If Japan ever wanted to be rebellious, it proudly thought of Chim Pom and realised it already was. Ellie, Ryuta Ushiro, Yasutaka Hayashi, Masataka Okada, Toshinori Mizuno, and Motomu Inaoka are one collective of artists that speaks in unison about the contemporary reality, about the everyday problems that no one wants to deeply think about. From political to social concerns, they have no fear, they know no boundaries and because they once dared, they’ve reached the art status. Since 2005 they are together and now, more than ten years later, they’ve already managed to create something that will survive any life time, something which no wind could destroy and that no one could remain indifferent to.
Do you consider yourselves activists, or even prank artists? Does the Neo-Dadaist concept suit you?
If our pieces were to have some sort of provocative meaning for society, that would possess the character of activism. And if they were to be effective ways to inspire people, we would be prank artists too. The method and theory of Neo-Dadaism was very effective back in the day, in our opinion. We always make our pieces with effective methods for current society and modern times.
Chim Pom derives from a slang term for penis. Why this name and who came up with the idea?
It was Ellie’s idea. At first, Ellie had proposed this name as a refined and innovative image, so the other members tried not to think that it was slang for penis. However, people who hear this name for the first time get confused, because it really sounds like that (laughs).
The more it’s in a serious place, such as an art museum or art school, the more we try to say our name so it doesn’t sound like that. That means people are already enchanted by us before seeing our work.
Would it be possible to think about Chim Pom without Tokyo city as first scenery?
It’s important and necessary for us that we formed in Tokyo, and impossible to think about Chim Pom as an artist without Tokyo. However, there are several contexts for each work, so we feel Tokyo is not especially important in terms of each art piece.
How did the six of you become one collective in your twenties?
We started to make video works as soon as we found each other. The more we found our certain original expression, the more our six members, who have different personalities, got together.
Taboo, sociopolitical issues and sensitive current affairs. What do you really want to achieve through your work? What do you really feel your job is?
We don’t have anything special to achieve, and we don’t think people are not reacting to their reality. That said, we want to keep reacting to the reality that’s happening around us in our own way. The problems around us are the problems going on all over the world, if you think about it deeply. We would like to propose various and totally different points of view in reality with some humour at times.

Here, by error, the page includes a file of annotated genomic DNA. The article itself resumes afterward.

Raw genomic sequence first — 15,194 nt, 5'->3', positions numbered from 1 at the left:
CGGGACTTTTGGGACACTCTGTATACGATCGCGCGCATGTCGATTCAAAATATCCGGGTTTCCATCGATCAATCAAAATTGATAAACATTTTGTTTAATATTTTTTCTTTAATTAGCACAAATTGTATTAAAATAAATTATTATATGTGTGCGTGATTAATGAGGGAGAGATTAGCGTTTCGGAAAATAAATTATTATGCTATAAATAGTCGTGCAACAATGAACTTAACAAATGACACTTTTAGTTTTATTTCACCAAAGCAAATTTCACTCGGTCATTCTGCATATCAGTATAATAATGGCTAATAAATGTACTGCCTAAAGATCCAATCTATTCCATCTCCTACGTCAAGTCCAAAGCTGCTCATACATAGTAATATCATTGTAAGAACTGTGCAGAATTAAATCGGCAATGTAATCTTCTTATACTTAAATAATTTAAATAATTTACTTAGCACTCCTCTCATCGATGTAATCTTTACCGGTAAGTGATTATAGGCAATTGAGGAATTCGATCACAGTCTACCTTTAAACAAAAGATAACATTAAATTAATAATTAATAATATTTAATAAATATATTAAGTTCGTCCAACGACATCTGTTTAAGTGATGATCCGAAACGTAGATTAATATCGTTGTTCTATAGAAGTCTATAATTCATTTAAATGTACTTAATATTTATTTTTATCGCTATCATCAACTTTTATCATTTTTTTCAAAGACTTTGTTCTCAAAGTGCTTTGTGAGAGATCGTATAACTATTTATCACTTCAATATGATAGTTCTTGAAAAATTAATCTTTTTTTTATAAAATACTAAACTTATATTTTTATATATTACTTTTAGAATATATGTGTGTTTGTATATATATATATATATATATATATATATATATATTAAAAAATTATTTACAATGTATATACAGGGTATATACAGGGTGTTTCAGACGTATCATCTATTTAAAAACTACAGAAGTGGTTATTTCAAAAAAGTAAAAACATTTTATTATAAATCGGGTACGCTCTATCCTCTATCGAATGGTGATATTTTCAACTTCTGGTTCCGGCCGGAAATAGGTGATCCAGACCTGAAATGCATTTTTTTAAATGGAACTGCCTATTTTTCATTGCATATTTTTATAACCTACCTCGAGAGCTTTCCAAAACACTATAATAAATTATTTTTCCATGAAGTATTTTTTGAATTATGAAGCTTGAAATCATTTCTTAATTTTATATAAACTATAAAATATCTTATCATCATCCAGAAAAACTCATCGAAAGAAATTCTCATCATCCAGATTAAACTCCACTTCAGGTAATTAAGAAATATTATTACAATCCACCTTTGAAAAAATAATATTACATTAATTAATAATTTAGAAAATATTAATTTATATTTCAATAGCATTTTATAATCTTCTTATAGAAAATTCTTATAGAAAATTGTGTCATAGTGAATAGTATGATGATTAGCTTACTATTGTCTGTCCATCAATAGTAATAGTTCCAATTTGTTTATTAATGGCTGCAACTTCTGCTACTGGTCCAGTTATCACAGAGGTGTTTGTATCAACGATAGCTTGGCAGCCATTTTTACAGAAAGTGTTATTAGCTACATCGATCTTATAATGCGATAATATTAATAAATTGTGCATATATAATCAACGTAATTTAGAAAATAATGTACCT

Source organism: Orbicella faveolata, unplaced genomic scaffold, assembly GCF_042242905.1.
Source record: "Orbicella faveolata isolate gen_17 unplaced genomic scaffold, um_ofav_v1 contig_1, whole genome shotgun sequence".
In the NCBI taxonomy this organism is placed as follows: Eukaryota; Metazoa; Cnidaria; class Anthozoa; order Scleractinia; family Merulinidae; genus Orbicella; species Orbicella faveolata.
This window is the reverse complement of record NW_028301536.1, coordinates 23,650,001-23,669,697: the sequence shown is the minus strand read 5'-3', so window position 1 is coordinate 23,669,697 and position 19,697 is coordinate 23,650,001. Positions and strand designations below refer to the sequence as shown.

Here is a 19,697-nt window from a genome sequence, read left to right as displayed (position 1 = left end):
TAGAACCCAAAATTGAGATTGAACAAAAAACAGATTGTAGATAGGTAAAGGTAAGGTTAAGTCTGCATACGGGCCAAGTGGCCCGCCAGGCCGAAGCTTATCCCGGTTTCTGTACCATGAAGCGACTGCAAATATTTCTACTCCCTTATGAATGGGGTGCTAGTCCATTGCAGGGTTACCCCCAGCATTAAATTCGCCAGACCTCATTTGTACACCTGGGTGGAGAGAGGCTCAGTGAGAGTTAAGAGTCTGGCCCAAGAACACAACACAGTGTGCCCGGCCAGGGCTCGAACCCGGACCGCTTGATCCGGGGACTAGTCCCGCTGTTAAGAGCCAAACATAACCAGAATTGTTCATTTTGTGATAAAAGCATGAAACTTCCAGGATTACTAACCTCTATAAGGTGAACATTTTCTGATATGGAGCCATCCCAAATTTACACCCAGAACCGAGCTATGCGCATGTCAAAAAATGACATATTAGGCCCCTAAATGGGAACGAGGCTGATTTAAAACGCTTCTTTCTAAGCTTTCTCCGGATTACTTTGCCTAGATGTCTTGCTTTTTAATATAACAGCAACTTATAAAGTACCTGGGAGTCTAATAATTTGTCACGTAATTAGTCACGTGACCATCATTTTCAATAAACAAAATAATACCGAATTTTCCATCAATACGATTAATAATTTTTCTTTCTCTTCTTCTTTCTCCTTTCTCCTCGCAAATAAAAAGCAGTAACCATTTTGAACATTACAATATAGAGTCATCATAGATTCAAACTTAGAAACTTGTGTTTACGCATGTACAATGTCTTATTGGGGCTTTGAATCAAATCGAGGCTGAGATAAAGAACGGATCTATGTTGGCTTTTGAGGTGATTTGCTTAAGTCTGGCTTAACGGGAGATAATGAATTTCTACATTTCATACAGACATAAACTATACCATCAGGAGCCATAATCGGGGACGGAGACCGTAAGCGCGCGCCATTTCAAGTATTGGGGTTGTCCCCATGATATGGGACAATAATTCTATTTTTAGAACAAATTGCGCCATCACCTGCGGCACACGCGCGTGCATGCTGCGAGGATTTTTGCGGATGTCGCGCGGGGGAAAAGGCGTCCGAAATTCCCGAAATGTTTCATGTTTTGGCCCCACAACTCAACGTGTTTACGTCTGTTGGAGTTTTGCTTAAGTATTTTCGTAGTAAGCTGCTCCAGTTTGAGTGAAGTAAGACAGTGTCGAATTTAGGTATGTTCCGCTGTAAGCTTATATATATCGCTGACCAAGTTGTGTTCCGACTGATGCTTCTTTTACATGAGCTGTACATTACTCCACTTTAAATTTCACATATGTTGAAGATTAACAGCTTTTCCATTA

Have you ever felt afraid? Did the idea of going to jail cross your minds in any moment?
There are some dangers when making artworks outside, for sure. That’s why we all study the law and dangers before making the actions. But we have to dare to complete a work on every occasion. So our answer to this question is yes.
Which has been the hardest project so far?
TPA, which was made while staying in Indonesia. There is an object of public concern about a vast field of piles of garbage because the government can’t deal with the large amount (of garbage) consequence of the economic development. We lived near this field, in Bali, and made this work by building a relationship with local people who make a living out of picking plastic bags and plastic products there. In the end, we exhibited a movie in which Ellie headed to the garbage mountains, which is just behind of a luxury tourist area, in a tourist helicopter and she threw away a plastic bag from the helicopter onto the garbage mountains, then the other members, who were on the mountain, collected it with the locals who live around there. Also, we exhibited an installation of the many plastic bags collected by locals and bought by Chim Pom.
The hardest thing was to make the installation at site. It wasn’t nice to exhibit because of the smell stuck to all those plastic bags we bought thickly. So we spent two days spreading them in a square next to the venue, and washing all those bags with soup with our own hands. But then those plastic bags we washed were too clean to use at the installation. Then we made all of them dirty for half a day, and finally we could install the work. And of course it was also a difficult issue to fly above the garbage mountains by helicopter. The Bali government doesn’t want to let people know about the mountains and also the sky above it is controlled by their military. However, the problem was solved by Ellie’s words “I have a dream” when we negotiated with a helicopter cruise company.